(b) Construction. The contracting officer shall insert the clause at 52.211-10, Commencement, Prosecution, and Completion of Work, in solicitations and contracts when a fixed-price construction contract is contemplated. The clause may be changed to accommodate the issuance of orders under indefinite-delivery contracts. If the completion date is expressed as a specific calendar date, computed on the basis of the contractor receiving the notice to proceed by a certain day, the contracting officer may use the clause with its Alternate I.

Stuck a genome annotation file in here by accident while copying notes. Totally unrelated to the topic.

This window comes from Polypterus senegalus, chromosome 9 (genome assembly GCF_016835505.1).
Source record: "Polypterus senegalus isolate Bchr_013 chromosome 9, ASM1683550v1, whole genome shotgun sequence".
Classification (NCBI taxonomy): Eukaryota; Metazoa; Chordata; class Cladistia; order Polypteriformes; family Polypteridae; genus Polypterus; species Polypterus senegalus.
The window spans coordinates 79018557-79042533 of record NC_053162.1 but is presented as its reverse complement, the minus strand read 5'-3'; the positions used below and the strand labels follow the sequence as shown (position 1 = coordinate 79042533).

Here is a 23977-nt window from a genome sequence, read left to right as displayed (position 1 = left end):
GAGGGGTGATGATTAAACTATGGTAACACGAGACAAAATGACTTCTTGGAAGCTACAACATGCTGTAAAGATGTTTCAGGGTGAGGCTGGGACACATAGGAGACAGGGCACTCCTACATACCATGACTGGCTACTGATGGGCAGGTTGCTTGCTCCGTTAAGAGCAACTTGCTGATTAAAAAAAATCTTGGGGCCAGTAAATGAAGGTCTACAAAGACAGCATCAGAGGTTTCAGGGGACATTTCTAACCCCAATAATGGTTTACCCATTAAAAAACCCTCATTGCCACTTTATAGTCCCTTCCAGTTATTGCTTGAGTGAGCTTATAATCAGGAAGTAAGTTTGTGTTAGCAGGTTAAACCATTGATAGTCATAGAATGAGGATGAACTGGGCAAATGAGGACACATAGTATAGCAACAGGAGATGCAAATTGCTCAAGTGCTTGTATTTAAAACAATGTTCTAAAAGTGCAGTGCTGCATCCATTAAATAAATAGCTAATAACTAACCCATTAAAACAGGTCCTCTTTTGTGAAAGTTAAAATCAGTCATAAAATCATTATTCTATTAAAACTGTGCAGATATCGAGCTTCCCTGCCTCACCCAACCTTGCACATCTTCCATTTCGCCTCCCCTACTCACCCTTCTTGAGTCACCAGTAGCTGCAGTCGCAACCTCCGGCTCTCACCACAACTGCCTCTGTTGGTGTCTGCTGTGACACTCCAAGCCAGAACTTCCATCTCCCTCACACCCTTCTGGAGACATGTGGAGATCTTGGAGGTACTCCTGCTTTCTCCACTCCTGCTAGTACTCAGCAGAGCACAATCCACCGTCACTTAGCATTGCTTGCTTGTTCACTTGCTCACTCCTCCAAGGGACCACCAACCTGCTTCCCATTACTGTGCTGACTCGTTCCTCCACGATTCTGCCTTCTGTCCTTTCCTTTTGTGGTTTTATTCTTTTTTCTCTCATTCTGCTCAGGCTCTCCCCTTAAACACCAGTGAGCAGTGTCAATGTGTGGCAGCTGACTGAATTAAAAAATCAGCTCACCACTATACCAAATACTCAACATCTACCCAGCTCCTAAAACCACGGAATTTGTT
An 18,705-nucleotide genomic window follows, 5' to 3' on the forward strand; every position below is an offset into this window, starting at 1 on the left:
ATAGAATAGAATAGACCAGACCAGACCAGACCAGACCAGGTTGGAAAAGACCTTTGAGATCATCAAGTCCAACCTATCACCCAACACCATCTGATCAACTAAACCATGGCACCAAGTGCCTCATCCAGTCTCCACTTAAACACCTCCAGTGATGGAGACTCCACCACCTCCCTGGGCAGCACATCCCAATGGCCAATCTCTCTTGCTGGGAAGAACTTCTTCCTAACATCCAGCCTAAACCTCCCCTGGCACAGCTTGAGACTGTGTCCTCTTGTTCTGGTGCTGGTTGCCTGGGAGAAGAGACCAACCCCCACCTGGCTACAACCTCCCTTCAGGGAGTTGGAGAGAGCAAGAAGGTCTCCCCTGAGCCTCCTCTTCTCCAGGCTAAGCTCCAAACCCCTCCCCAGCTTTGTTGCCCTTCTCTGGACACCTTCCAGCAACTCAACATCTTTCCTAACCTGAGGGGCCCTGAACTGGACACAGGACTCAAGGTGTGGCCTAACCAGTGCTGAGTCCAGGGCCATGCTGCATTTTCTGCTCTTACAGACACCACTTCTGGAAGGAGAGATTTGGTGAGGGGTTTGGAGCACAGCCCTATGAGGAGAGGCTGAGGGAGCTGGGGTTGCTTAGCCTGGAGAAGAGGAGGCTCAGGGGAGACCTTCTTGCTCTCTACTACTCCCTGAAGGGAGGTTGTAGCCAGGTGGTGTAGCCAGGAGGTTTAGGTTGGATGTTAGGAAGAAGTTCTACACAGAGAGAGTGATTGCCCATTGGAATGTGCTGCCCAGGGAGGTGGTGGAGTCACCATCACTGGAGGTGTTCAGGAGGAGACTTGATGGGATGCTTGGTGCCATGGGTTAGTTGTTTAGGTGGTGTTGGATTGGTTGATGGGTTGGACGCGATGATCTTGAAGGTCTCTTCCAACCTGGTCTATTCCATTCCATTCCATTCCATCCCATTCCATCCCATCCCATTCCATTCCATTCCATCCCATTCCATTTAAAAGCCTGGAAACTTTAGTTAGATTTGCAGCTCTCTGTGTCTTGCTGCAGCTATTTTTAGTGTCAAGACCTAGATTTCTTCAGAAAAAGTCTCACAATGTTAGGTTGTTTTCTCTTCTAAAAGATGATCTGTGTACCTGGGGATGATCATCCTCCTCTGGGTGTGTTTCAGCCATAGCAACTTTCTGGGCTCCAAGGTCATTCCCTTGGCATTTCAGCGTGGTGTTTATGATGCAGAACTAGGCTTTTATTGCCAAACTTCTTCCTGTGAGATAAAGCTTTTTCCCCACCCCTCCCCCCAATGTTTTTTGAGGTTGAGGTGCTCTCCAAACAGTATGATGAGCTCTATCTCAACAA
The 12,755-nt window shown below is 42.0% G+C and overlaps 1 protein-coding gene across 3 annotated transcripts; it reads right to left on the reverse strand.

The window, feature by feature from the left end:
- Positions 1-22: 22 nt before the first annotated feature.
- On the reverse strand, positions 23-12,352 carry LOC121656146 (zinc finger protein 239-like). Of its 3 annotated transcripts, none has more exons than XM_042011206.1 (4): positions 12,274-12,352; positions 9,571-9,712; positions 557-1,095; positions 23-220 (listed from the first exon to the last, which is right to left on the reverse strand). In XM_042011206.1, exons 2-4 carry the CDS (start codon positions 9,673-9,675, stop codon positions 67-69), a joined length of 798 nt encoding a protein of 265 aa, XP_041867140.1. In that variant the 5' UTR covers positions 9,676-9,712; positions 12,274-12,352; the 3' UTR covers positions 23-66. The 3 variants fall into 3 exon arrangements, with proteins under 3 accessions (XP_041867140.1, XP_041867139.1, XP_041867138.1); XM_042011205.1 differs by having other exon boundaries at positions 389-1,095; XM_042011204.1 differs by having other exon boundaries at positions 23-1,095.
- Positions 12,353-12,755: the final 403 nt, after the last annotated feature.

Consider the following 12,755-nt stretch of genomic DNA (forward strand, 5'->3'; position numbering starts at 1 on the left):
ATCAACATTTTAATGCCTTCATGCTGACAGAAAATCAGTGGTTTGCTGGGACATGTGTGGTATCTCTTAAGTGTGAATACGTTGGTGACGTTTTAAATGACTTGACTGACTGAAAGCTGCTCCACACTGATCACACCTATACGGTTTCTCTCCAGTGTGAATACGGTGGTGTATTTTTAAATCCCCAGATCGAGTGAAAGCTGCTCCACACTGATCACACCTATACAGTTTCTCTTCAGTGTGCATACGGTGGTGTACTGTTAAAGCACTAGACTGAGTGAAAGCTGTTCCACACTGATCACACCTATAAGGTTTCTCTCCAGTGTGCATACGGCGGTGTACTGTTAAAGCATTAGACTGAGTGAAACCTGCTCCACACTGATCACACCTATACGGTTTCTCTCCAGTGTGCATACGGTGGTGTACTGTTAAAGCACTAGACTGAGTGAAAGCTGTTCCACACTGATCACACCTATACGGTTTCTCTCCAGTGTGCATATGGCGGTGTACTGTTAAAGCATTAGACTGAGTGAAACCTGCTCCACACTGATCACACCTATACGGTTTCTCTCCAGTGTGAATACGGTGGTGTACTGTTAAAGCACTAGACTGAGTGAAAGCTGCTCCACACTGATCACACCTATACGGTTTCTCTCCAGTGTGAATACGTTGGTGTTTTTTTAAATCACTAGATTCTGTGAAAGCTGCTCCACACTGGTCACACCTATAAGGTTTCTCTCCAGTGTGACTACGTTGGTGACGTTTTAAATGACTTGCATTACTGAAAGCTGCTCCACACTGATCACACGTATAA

At 2017 Specialties

Joint A Large Team-Member Ready to Aiming at 2017 Federal Wide-Open Business.

"In accordance with FAR Subpart 19.7 The Small Business Subcontracting Program". 

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Deign-Bid-Build, IDIQ, MATCO, Property Facility Managements, Global Manufacturing,  Maintenance and RFP Contracts. 

 "In compliance with FAR Part 9 Contractor Qualifications - FAR Part 12 Acquisition Of Commercial Items  - FAR Part 13 Simplified Acquisition Procedures - FAR Part 15 Contracting By Negotiation - FAR Part 16 Types Of Contracts - FAR Part 36 Construction and Architect-Engineer Contracts - FAR Part 46 Quality Assurance (et seq.)"